Writing Resources


I’m far from an expert on the craft of writing, but I do know what’s helped me and what hasn’t. This is a very small group of writing guides, but it’s my “marooned on a desert island” list. It also doesn’t include what I consider the indispensable basics, either, like Elements of Style or Garner’s Usage. These titles are more concerned with the intangibles of writing and its result.

On Writing, A Memoir of the Craft
Stephen King

On Writing is fittingly called “a memoir”, as much of it is made up of autobiographical musings by King. But the narrative style actually works well in putting the reader at ease, standing in stark contrast to other style, grammar, and writing books that can be terse and dry. I found it especially helpful when I began my first novel, as King touches on just about everything you need to get started: approach, commitment, daily word count, the importance of action, when to let yourself off the hook and when to put yourself back on. You won’t find a lot of hard and fast rules about writing or grammar here; as the title says, the book is more about the intangibles of craft. Worth reading in its entirety before you fully commit to a novel-length project. The book ends with a sample chapter of King’s with hand-written proofs and corrections followed by a short list of authors King admires.

Get it on Amazon

On Writing Well
William Zinsser

Zinsser’s books are primarily intended for those writing non-fiction, but his tips, guides, and anecdotes are a goldmine for any writer. Zinsser uses his own personal experiences to illuminate his career as a journalist, and result is a homey and comfortable approach to writing. Unlike King’s On Writing, however, he also has a lot of the “bolded-header” type of rules and regulations you might find in a manual: when to drop in an exclamation point, using the right word for the job, avoiding the wrong or hackneyed word, paragraph length, the best place for contractions and so on. He uses quoted examples of his own pieces as well as writers he admires so that you see the lessons in action. There aren’t any exercises, per se, as the whole book is meant to be instructional.

Get it on Amazon

Self-Editing for Fiction Writers: How to Edit Yourself Into Print
Renni Browne and Dave King

Self-Editing is the kind of book that puts a keen edge on the dull knife of your writing. It’s a more business-oriented version of the traditional help manual, pointing out the common errors, trite phrases, and basic mistakes that drive agents and editors crazy–and result in your manuscript being rejected. Browne and King aren’t just mercenaries with a red pen, however; they’re obviously concerned with good writing, just good writing that gets published, too. There are dozens of examples of bad and good attempts–made-up excerpts as well as famous ones–and each chapter has particular exercises meant to strengthen your writing in important areas: point of view, dialogue, tempo, sophistication, voice.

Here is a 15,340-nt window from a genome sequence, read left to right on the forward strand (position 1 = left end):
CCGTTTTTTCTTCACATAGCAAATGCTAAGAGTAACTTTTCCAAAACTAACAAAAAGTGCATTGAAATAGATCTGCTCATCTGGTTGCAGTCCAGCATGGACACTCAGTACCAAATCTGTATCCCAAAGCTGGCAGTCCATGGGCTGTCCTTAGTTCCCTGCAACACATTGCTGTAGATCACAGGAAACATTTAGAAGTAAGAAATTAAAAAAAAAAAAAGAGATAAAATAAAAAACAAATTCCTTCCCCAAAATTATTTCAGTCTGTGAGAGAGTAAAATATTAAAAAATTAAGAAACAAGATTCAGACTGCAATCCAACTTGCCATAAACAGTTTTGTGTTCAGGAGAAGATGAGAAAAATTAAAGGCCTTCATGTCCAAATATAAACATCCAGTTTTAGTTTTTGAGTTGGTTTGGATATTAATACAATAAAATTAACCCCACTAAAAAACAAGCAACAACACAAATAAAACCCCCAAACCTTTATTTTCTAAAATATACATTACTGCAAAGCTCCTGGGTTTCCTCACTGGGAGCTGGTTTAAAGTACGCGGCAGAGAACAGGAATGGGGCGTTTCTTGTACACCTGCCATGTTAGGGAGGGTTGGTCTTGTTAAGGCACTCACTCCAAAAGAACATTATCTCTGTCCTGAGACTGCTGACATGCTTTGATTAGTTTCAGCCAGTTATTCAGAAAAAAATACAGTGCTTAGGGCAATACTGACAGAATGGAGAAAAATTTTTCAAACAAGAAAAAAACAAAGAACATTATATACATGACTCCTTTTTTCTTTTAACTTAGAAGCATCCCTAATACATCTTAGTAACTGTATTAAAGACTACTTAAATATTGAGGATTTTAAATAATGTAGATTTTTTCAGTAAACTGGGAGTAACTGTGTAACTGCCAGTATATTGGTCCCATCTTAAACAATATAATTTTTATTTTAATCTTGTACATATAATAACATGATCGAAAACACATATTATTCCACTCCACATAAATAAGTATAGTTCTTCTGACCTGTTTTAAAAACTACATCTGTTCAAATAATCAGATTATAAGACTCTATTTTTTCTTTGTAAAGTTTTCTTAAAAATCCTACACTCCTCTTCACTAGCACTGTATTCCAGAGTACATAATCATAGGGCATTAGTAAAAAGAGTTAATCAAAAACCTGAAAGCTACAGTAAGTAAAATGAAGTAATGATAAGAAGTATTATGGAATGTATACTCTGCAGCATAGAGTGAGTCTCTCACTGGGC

Get it on Amazon

The Art & Craft of Novel Writing
Oakley Hall

Hall’s Art & Craft is structured almost like a manual, with sections for dialogue, point of view, plotting, etc., but has always felt a little nebulous to me, with a suggestion here and a guideline there, and no real structure to sink my teeth into. Despite that, it’s the book I return to when I feel “rules” aren’t working anymore and I want to get back in touch with what makes writing, as the title implies, an art. There are many demonstrative examples of good, nuanced writing and many of the chapters are annotated. The book ends with a detailed examination of the entire first chapter of The Columbus Tree by Peter Feibleman, an example of a synopsis of one of Oakley’s own novels, then a lengthy reading list of other authors, focusing on the writing process and craft.

Get it on Amazon

Don’t Murder Your Mystery
Chris Roerden

This book and it’s less genre-centric big sister, Don’t Sabotage Your Submission, should be within arm’s length of all novelists of mid-level experience and onward…that is, those of us that know just enough to be dangerous (mostly to ourselves). Roerden addresses a host of writing mistakes that even veterans are known to perpetrate, from subtly bad POV to poor exposition to bad word choice. This is the book that will buff your writing to a high gloss.

Get it on Amazon

What’s helped you with your writing? Share it here with an explanation of how and why!

Advertisements

Writer of crime fiction, psychological drama, and dark humor.

Tagged with: , , , , ,
Posted in Excellence in Writing
One comment on “Writing Resources
  1. […] to what they’ve had to say and use what you can to help yourself. I’ve listed a few in another blog post, but continue the hunt yourself. Share this:TwitterFacebookLike this:LikeBe the first to like this […]

Leave a Reply

Fill in your details below or click an icon to log in:

WordPress.com Logo

You are commenting using your WordPress.com account. Log Out / Change )

Twitter picture

You are commenting using your Twitter account. Log Out / Change )

Facebook photo

You are commenting using your Facebook account. Log Out / Change )

Google+ photo

You are commenting using your Google+ account. Log Out / Change )

Connecting to %s

Newsletter
Get a free Marty Singer short story when you sign up here. Just 1-2 emails per month: giveaways, contests, & new releases!

Enter your email address to follow this blog and receive notifications of new posts by email.

%d bloggers like this: